- 31 Aug 2022
- 5 Minutes to read
Group Hierarchy and Association Directionality
- Updated on 31 Aug 2022
- 5 Minutes to read
Groups in ThreatConnect are related to each other according to the hierarchy in Figure 1, where the topmost Group (Report) is a superset that can contain all of the Groups “below” it, the next group down (Threat) is a superset that can contain all of the Groups “below” it (i.e., all of the Groups except itself and Report), and so on. Or, starting from the bottom of the list, a Document can contain only itself; a Course of Action can contain a Document; a Tool can contain a Course of Action and a Document; a Tactic can contain a Tool, a Course of Action, and a Document; and so on. The hierarchy is like a Russian nesting doll, where Document is the smallest doll and fits inside the Course of Action doll, which fits inside the Tool doll, which fits inside the Tactic doll, and so on.
This hierarchy is based on the definition of each Group and the way each Group can contain or be contained by other Groups. For example, a Document can be included in a Course of Action, but a Course of Action cannot be included inside a Document. An Adversary can be a component of an Intrusion Set, but an Intrusion Set is a “greater” structure and thus cannot be part of an Adversary. A Campaign is a collection of Incidents, and therefore it can contain Incidents, but an Incident cannot contain a Campaign. An Email can contain a Signature and a Document inside of it, but neither a Signature or a Document could have an Email as a component. An Email can be one of the components that are grouped together into an Event, but it would not make sense to say that an Event is a part of an Email.
When contributing a Group to a Community or Source, Groups that are associated directly to that Group (i.e., one degree of association from the original Group) are also contributed if Yes is selected for the Copy Associated Groups? option and if the checkbox for the type of Group has been selected. However, Groups that are associated to the associated Groups (i.e., two or more degrees of association from the original Group) are contributed only if the association traverses up or down the hierarchy in the same direction as the association between the original Group and the associated Group. Also, a horizontal traversal (i.e., from one kind of Group to the same kind of Group, such as a Signature associated with another Signature) would be contributed regardless of the prior direction of traversal.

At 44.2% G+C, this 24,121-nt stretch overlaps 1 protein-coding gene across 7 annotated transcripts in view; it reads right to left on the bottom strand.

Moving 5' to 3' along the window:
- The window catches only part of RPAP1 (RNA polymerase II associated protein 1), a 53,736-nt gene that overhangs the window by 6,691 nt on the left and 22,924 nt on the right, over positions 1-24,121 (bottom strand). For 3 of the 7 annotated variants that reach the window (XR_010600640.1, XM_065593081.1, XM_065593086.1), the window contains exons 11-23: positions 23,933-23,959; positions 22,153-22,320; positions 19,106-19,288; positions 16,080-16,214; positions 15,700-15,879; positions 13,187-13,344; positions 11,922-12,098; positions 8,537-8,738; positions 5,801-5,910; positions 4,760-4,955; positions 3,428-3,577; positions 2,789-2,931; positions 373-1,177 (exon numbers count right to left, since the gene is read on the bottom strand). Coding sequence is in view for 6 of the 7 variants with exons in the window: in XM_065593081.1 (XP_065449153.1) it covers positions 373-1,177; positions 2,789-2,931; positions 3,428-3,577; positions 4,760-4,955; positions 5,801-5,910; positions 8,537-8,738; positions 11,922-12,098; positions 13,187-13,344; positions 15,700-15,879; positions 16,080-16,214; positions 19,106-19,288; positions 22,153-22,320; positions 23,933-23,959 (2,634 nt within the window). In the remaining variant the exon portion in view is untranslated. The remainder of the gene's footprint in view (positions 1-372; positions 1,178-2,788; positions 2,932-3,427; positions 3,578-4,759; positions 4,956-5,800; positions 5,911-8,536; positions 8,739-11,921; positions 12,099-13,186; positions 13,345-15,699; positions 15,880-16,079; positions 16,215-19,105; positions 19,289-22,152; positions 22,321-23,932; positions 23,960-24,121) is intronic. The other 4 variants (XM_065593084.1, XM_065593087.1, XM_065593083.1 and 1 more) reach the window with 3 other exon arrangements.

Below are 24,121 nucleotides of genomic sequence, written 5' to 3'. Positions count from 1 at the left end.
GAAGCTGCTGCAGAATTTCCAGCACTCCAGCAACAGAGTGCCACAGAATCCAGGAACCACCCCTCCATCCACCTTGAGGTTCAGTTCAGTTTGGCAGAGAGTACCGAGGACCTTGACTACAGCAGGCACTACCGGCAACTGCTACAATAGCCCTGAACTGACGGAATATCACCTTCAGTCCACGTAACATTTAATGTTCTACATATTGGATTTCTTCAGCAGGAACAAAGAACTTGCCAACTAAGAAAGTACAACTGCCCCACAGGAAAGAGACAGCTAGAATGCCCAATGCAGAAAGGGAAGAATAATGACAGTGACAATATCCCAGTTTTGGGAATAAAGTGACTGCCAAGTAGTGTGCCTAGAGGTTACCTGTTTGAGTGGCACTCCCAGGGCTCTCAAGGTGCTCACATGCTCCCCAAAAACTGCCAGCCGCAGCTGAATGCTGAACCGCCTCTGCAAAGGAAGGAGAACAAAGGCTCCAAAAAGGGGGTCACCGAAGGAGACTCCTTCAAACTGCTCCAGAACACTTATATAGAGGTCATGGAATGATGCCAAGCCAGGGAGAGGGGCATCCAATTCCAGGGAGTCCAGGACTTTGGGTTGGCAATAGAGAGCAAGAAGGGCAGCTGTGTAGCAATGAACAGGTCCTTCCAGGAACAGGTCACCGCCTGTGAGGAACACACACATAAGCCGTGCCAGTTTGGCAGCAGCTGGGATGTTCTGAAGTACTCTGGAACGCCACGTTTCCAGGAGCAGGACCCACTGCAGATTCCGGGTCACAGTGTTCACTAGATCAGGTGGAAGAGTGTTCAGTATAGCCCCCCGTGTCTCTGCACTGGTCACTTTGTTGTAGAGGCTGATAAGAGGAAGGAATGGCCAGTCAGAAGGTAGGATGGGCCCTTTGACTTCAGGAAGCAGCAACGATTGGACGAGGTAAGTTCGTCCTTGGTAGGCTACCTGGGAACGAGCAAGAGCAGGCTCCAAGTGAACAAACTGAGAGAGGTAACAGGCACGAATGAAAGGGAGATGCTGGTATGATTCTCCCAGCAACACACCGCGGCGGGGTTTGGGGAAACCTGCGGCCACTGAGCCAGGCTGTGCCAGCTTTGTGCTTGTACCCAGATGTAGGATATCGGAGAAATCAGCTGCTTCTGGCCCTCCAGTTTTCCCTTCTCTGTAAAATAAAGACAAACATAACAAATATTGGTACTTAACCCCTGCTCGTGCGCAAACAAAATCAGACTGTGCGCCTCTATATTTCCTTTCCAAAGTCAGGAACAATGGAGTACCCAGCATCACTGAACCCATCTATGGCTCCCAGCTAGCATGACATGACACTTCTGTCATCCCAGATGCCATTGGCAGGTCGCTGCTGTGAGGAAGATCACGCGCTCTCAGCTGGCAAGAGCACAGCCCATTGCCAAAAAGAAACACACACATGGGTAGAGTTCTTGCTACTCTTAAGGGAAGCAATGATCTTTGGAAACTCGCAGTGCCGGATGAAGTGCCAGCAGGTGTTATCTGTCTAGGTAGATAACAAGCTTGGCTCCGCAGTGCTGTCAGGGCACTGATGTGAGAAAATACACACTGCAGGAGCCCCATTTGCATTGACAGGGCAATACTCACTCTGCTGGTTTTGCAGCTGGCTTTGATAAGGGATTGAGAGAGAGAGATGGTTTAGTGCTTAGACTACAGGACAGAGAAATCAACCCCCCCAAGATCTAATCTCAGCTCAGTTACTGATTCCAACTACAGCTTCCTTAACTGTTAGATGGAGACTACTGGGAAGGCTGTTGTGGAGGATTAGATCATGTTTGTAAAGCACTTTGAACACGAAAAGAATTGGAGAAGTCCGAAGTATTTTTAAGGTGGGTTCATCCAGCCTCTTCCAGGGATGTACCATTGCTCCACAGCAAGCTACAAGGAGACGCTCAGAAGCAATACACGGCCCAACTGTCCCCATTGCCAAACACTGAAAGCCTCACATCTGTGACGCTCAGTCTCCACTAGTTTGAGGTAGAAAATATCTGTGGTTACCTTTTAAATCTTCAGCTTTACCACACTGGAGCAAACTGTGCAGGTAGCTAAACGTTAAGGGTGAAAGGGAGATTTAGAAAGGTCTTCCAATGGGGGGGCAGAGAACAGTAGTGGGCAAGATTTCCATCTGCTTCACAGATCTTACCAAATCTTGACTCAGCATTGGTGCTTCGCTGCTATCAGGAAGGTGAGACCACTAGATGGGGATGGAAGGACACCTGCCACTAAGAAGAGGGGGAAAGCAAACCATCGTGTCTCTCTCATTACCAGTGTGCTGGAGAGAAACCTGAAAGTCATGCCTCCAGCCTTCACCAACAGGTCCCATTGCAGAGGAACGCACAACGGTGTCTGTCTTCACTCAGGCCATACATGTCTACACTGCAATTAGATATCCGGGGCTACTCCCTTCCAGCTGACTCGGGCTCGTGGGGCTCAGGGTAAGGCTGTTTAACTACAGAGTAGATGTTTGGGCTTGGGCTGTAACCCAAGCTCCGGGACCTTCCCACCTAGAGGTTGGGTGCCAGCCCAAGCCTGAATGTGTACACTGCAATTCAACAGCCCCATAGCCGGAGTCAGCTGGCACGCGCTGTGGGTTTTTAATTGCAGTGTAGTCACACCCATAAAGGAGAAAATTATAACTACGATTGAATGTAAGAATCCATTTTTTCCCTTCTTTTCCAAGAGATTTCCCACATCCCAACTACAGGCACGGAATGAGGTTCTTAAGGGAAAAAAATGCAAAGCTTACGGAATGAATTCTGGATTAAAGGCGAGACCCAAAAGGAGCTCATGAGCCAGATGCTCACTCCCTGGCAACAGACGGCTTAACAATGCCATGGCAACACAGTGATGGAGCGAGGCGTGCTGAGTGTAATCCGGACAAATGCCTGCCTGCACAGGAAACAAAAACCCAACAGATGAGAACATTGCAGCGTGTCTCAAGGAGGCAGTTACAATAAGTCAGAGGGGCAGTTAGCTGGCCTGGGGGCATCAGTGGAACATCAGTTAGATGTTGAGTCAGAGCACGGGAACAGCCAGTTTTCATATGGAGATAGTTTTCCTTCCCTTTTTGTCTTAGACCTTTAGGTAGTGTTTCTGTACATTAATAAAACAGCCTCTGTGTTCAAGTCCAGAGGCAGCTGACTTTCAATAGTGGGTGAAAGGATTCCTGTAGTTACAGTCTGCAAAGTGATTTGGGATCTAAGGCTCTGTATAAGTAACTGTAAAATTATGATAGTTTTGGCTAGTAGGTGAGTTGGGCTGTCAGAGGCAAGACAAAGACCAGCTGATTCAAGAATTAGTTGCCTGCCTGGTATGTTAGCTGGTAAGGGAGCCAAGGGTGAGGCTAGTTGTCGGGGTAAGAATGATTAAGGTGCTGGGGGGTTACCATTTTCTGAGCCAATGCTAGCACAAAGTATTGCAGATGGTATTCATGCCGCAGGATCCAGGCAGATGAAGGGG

For example, say the Group being contributed is an Event that is associated to an Incident. The Incident, being directly associated to the Event (one degree), will be contributed along with the Incident. If the Incident is associated with an Adversary, the Adversary will also be contributed, because the chain of association began by traveling “up” the hierarchy (i.e., from Event to Incident) and continued “up” the hierarchy (i.e., from Incident to Adversary). However, if the Incident is also associated with a Signature, that Signature will not be contributed with the Email, because the initial association traveled “up” the hierarchy (i.e., from Event to Incident), but then traveled “down” the hierarchy (from Incident to Signature). This situation is illustrated in Figure 2, where the dashed gray line with the X over it indicates a contribution that will not happen.
As another example, if the Group being contributed is a Campaign that is associated with an Adversary, a Threat that is associated with the Adversary will be contributed as well, because the chain of association from Campaign to Adversary to Threat is uniformly in the “up” direction. However, a different Campaign associated with the Adversary will not be contributed, because the chain of association from Campaign to Adversary to Campaign goes “up” and then “down.” Similarly, if a Signature is associated with the original Campaign, both the Signature and a Document associated to the Signature will be contributed with the Campaign, because the chain of association from Campaign to Signature to Document goes uniformly “down,” whereas an Email associated to the Signature will not be contributed, because the chain of association from Campaign to Signature to Email goes “down” and then “up.” This situation is illustrated in Figure 3.
As a final example, consider a Signature that is associated with a Campaign. If the Campaign (“Campaign 1”) is associated with another Campaign (“Campaign 2”), which is associated with an Adversary and an Incident, then when the Signature is contributed to a Community or Source, Campaign 1, Campaign 2, and the Adversary will be contributed as well, because the directionality of association is universally “up” or, in the case of the two Campaigns, horizontal, but the Incident would not be contributed, because the directionality initially goes “up” (from the Signature to the first Campaign), horizontal (from Campaign 1 to Campaign 2), and then “down” (from Campaign 2 to the Incident). This situation is illustrated in Figure 4.
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